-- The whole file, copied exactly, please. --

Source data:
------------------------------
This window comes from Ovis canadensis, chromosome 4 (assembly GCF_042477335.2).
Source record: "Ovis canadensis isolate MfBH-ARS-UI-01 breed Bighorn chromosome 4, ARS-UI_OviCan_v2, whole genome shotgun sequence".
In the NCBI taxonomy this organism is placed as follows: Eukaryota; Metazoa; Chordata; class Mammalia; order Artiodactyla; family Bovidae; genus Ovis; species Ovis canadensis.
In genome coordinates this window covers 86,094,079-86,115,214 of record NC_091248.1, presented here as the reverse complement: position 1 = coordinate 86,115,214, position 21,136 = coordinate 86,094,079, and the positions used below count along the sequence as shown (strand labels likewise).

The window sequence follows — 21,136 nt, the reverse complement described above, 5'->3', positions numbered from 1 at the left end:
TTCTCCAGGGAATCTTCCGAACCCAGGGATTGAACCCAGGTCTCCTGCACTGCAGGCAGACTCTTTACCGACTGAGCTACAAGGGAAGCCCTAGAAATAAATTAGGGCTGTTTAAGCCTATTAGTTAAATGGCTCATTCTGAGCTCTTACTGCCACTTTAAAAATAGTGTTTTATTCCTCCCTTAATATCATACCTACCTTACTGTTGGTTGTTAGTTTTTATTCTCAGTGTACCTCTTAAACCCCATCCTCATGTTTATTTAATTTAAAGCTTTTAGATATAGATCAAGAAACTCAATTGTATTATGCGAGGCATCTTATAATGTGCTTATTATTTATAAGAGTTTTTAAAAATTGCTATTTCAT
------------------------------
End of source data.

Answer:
This window comes from Ovis canadensis, chromosome 4 (assembly GCF_042477335.2).
Source record: "Ovis canadensis isolate MfBH-ARS-UI-01 breed Bighorn chromosome 4, ARS-UI_OviCan_v2, whole genome shotgun sequence".
In the NCBI taxonomy this organism is placed as follows: Eukaryota; Metazoa; Chordata; class Mammalia; order Artiodactyla; family Bovidae; genus Ovis; species Ovis canadensis.
In genome coordinates this window covers 86,094,079-86,115,214 of record NC_091248.1, presented here as the reverse complement: position 1 = coordinate 86,115,214, position 21,136 = coordinate 86,094,079, and the positions used below count along the sequence as shown (strand labels likewise).

The window sequence follows — 21,136 nt, the reverse complement described above, 5'->3', positions numbered from 1 at the left end:
TTCTCCAGGGAATCTTCCGAACCCAGGGATTGAACCCAGGTCTCCTGCACTGCAGGCAGACTCTTTACCGACTGAGCTACAAGGGAAGCCCTAGAAATAAATTAGGGCTGTTTAAGCCTATTAGTTAAATGGCTCATTCTGAGCTCTTACTGCCACTTTAAAAATAGTGTTTTATTCCTCCCTTAATATCATACCTACCTTACTGTTGGTTGTTAGTTTTTATTCTCAGTGTACCTCTTAAACCCCATCCTCATGTTTATTTAATTTAAAGCTTTTAGATATAGATCAAGAAACTCAATTGTATTATGCGAGGCATCTTATAATGTGCTTATTATTTATAAGAGTTTTTAAAAATTGCTATTTCAT